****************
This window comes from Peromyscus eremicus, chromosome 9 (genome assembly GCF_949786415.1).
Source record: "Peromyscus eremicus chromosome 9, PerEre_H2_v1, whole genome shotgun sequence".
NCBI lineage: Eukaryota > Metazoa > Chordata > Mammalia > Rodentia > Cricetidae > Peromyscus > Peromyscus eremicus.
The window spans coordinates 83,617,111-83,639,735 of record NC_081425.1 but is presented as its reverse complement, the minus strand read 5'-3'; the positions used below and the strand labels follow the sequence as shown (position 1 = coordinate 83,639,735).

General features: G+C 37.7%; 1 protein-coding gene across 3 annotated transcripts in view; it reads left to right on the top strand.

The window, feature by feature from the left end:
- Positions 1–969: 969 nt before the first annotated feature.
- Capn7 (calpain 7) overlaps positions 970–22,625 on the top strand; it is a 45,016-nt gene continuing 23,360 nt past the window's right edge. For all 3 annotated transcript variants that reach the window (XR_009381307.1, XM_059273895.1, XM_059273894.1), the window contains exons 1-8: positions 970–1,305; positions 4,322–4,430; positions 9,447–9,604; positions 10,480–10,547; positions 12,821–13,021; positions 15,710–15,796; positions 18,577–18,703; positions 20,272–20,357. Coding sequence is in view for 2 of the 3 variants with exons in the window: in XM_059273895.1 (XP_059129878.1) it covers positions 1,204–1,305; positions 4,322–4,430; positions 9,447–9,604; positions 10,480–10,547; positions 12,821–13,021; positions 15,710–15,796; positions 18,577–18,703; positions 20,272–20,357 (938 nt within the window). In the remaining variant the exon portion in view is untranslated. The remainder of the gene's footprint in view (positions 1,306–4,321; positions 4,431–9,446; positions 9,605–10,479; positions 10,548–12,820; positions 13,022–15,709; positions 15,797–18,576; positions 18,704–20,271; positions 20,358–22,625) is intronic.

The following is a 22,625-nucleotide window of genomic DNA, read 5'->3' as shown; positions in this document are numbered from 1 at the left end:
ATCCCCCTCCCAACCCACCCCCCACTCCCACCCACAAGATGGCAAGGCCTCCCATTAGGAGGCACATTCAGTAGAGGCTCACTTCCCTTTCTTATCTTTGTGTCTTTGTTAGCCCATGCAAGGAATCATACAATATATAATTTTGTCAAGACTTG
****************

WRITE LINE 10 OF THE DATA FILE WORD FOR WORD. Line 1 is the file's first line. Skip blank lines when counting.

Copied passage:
ATCCCCCTCCCAACCCACCCCCCACTCCCACCCACAAGATGGCAAGGCCTCCCATTAGGAGGCACATTCAGTAGAGGCTCACTTCCCTTTCTTATCTTTGTGTCTTTGTTAGCCCATGCAAGGAATCATACAATATATAATTTTGTCAAGACTTG